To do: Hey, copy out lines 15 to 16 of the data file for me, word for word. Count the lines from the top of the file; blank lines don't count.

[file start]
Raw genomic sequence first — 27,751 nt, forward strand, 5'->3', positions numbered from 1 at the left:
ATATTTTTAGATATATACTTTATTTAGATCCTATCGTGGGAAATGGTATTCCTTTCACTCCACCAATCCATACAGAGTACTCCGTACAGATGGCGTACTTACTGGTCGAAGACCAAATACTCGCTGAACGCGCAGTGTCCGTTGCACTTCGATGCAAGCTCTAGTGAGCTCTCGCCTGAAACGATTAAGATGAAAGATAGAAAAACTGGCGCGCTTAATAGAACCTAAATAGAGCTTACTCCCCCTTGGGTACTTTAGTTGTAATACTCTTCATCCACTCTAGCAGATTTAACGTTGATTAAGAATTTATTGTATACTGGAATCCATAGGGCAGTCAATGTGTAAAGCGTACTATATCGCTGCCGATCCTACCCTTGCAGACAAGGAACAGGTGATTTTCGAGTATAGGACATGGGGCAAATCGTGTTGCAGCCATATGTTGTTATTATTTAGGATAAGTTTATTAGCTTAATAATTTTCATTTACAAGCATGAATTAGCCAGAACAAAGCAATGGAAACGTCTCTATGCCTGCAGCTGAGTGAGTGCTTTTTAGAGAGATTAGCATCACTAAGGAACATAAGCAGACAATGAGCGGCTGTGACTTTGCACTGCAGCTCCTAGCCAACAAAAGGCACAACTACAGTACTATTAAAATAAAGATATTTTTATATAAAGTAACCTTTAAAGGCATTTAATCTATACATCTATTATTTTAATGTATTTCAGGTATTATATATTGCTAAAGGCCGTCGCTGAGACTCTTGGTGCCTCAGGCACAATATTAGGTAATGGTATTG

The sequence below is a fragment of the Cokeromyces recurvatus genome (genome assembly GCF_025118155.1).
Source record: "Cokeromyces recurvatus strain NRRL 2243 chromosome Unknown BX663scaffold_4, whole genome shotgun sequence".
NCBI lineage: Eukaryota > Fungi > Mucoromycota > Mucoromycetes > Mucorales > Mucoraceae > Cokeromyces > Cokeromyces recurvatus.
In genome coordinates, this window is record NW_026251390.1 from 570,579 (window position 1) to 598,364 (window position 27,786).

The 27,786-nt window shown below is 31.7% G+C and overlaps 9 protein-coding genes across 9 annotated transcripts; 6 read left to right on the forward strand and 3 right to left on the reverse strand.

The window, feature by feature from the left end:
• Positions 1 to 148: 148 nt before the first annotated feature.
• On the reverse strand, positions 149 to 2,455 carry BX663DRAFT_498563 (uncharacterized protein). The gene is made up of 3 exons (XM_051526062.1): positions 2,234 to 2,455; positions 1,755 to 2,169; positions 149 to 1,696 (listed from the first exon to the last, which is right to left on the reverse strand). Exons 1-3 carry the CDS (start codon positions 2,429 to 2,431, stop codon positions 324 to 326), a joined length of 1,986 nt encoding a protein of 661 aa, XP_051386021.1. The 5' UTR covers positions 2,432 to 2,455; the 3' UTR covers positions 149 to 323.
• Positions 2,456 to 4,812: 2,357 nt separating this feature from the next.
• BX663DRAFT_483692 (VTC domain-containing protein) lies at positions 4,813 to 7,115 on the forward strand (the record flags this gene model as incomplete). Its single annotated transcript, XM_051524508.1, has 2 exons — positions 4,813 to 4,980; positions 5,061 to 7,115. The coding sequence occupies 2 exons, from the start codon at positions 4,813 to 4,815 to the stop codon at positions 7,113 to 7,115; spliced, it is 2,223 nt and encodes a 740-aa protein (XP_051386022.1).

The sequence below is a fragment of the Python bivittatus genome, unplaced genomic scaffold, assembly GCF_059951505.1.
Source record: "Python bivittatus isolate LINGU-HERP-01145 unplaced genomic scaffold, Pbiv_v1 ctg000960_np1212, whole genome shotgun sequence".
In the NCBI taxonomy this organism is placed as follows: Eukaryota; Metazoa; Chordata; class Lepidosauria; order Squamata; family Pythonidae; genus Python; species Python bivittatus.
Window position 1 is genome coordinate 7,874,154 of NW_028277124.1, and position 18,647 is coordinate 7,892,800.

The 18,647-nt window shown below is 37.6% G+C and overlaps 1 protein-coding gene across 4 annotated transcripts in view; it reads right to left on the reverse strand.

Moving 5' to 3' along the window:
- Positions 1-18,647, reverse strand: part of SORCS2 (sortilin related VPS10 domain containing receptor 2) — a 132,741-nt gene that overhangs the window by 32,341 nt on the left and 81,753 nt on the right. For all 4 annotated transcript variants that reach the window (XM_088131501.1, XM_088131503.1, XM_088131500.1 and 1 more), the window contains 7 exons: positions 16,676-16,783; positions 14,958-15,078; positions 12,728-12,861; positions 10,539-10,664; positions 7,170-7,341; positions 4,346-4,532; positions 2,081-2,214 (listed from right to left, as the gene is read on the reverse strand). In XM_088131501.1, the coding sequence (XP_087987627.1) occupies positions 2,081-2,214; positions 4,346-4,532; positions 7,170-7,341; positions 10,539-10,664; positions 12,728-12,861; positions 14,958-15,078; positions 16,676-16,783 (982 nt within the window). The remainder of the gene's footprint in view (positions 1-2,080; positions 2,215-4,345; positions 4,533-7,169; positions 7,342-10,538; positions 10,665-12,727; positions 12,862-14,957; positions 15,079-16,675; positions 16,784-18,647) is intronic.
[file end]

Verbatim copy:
In the NCBI taxonomy this organism is placed as follows: Eukaryota; Metazoa; Chordata; class Lepidosauria; order Squamata; family Pythonidae; genus Python; species Python bivittatus.
Window position 1 is genome coordinate 7,874,154 of NW_028277124.1, and position 18,647 is coordinate 7,892,800.